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News Release

Media Contact: Tom Grant
tgrant@adventisthealthcare.com
301-315-3356

Published on September 15, 2004

Press Release

Residents Denied Improved Access to Emergency Medical Services

Rockville, MD - Residents in upper Montgomery County were denied improved access to emergency medical services as a result of a decision today by the Maryland Health Care Commission.

The Commission voted to deny Shady Grove Adventist Hospital's request to develop a satellite emergency department in Germantown to improve access to emergency medical care for the rapidly growing region that includes upper Montgomery County communities such as Germantown and Damascus.

"We have a responsibility to meet the health care needs of our community which is experiencing rapid population growth and severe traffic congestion," said Deborah A. Yancer, President of Shady Grove Adventist Hospital. "We developed this project to address the crisis that is occurring in our community in terms of access to emergency medical care."

Yancer noted that Shady Grove Adventist Hospital's emergency department, the only one between Rockville and Frederick, treated more than 85,000 patients in 2003, up from 69,931 in 2000. The hospital's emergency department volume is the second highest in Maryland and is three times the national average for a hospital with its licensed bed capacity (281 beds).

In addition, traffic congestion in the region served by the hospital continues to deteriorate.

According to the State Highway Administration, traffic has increased dramatically in the Upcounty area over the past decade-and will only continue to increase as these communities continue to grow. Since 1994, average daily traffic volume on I-270 at the Frederick County line has increased 83 percent. Traffic volume on MD 118 at Clopper Road has increased 140 percent in the same time period.

"An emergency department in Germantown would shave precious minutes off the travel time for emergency care," said Yancer. "In a health crisis, every minute counts."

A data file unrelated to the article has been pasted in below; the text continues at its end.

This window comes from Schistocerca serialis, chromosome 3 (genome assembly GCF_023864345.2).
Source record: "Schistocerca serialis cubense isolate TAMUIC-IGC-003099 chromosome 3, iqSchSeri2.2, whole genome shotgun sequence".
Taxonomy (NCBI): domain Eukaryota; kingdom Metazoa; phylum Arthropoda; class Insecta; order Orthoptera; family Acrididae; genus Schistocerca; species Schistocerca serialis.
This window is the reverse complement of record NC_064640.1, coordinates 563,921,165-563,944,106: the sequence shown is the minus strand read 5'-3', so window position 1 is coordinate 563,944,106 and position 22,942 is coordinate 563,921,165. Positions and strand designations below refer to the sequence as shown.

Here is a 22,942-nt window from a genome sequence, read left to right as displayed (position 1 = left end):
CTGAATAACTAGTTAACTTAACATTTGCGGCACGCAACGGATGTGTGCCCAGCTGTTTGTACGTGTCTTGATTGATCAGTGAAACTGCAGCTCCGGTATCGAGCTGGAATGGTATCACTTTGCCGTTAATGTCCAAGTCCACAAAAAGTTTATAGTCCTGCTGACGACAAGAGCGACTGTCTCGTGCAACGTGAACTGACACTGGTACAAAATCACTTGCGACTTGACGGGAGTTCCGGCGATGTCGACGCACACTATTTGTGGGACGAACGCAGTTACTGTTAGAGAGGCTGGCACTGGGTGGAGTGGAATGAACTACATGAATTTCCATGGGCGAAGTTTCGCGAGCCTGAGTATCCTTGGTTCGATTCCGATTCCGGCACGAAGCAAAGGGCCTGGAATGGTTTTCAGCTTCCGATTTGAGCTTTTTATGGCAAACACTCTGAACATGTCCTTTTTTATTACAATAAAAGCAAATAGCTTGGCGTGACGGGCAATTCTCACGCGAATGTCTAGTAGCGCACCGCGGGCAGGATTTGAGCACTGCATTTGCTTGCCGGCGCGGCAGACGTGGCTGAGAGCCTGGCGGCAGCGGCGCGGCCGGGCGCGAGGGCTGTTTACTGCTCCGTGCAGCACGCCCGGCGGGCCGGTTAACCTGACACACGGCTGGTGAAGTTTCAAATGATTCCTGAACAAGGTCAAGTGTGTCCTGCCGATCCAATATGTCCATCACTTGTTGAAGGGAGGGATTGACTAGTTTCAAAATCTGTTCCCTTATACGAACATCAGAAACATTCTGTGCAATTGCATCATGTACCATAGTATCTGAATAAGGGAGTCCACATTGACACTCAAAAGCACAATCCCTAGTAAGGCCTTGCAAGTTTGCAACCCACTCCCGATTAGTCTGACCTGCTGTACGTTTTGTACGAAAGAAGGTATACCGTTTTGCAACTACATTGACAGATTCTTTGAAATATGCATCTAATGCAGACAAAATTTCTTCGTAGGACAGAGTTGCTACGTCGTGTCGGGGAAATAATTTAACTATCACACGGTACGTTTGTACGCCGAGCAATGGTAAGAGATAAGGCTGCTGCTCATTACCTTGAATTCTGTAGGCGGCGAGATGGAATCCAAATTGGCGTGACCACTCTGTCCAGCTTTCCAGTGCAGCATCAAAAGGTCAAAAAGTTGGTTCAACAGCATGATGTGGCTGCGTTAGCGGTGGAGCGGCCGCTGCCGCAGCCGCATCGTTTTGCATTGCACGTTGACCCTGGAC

"We're especially disappointed because the Commission did not visit the proposed site for this facility and rejected our request for a public hearing," said Yancer.

Yancer noted that nearly 10,000 households in upper Montgomery County have expressed support for the satellite emergency department.

"The Commission opposed the facility in part because of the five inpatient beds attached to the satellite emergency department. Yet, according to Maryland law, we had to include the inpatient beds to make the project viable. We're caught in a ‘catch-22' of regulations that need revising," she added.

The proposed satellite emergency department would be staffed by board-certified emergency physicians and would offer 24-hour emergency care in the heart of the Upcounty community, on MD 118 across from the Germantown Town Center. It would be equipped with the full range of advanced diagnostic and life support equipment, offering the same level of services as the emergency department at Shady Grove Adventist Hospital.

Other states across the country permit satellite emergency departments as a way to extend access to care. Three such facilities exist in northern Virginia.

Shady Grove Adventist Hospital offers a full range of health care services for the community, including pediatrics, maternity care, cardiology, cancer treatment, inpatient/outpatient surgery and a host of programs dedicated to improving health and preventing illness. The hospital is part of Adventist HealthCare, a non-profit network of health care providers that includes hospitals, home health agencies, nursing centers and other health care services.

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